Between January 2003 and June 2005 I was working as a sr. architect with GPCC at The Dubai Mall construction project where the company suffered lack of having a uniform quality system then. On May 2004 Neil Johnston the PM suggested to start implementing TQM system. Once the idea was announced, argument amongst project team about its implementation, benefits and obstacles rose up. Neil submitted his plan to the CEO and other internal departments’ managers. His report included assignments of tasks proposal, expected barriers analysis and the over all benefits, However after lot of meetings, calls and correspondence the CEO approved the idea and the following roles were agreed:
CEO was to ‘outline the Vision Statement, Mission Statement, & Guiding Principles [and to] create [and head] a steering committee’. (Vasilieos, 1996:10)
HR department was to arrange educational courses for the upper management in order to get them as aware as possible of the process procedure. It took the HR six months to accomplish the job with 40% efficiency as some of the employees were not interested to join an educational course.
PM was to manage the in field progress and to hire a Total Quality engineer who would ‘focus on the Owner/Customer (External) & Surveys’ (Vasilieos, 1996:10)
TQM committee was to ‘Implement Process Improvements’ (Vasilieos, 1996:10)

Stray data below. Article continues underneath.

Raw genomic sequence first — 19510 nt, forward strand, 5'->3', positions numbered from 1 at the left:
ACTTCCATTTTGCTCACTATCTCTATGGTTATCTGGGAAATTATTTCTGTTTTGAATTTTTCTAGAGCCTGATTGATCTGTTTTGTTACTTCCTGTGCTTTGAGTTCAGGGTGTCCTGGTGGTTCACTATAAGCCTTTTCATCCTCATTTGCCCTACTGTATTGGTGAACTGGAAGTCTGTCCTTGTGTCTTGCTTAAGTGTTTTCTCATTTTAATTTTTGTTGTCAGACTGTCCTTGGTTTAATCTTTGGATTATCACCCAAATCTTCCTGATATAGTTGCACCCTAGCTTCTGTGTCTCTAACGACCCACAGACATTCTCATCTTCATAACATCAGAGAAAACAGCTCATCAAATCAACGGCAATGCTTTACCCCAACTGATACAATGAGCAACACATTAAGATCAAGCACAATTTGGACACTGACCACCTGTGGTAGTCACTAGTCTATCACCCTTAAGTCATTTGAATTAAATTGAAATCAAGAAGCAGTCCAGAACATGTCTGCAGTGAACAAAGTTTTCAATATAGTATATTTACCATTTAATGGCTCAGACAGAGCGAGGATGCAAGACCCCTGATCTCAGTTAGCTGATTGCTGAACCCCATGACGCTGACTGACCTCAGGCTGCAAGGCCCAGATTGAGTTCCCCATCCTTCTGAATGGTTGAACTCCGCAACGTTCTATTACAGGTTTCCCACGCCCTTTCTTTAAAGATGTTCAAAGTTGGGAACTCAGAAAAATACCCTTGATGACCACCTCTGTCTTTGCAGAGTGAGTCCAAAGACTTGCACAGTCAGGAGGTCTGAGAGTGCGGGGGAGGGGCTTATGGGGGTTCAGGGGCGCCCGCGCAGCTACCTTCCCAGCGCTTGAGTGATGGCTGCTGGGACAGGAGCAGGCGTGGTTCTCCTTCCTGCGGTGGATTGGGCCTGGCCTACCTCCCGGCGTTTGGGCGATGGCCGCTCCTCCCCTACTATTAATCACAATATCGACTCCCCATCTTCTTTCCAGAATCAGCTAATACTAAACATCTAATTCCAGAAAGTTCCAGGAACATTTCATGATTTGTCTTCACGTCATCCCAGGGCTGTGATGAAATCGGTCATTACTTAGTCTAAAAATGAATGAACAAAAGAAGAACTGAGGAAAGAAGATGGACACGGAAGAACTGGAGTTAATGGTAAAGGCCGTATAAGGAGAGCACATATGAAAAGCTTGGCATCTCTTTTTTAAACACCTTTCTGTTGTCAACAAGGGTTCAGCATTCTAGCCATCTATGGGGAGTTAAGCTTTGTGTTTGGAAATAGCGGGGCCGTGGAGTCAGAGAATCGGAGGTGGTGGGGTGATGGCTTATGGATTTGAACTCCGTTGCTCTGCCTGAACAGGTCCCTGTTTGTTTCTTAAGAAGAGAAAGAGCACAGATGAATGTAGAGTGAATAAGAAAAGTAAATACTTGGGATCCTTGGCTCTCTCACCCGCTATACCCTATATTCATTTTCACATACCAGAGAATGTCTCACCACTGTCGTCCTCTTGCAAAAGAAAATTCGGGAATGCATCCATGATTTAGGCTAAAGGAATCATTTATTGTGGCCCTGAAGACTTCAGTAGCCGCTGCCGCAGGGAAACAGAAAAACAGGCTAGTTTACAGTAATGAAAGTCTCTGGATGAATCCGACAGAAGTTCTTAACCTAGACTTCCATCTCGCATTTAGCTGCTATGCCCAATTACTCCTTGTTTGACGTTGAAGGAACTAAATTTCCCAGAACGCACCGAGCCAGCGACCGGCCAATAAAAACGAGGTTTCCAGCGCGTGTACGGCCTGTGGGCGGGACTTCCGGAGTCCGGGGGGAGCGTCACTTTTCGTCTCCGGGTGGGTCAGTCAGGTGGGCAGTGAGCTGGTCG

The project team was to ‘Use the Tools of TQM [and finally to] Know the Benefits of TQM’
Looking at Vasilieos lecture slides we would see that three out of the twelve ‘Steps in implementing TQM’ (Vasilieos, 1996:10) were not included in the above mentioned roles assignment; ‘Consider the Employees as an Internal Owners/customers [and] Provide a Quality Training Program [and] Establish Quality Improvement Teams’ (Vasilieos, 1996:10)
Why those steps were not taken? Why were not all the taken steps performed with 100% efficiency? The answer of these two questions may cover the barriers of TQM implementation process.
According to (Hau, 2000: 85-86, 88) the barriers include the following ‘Inability to Change Organizational Culture [and] Incompatible Organizational Structure and Isolated Individuals and Departments [and] Paying Inadequate Attention to Internal … Customers [and] Inadequate Use of Empowerment and Teamwork’.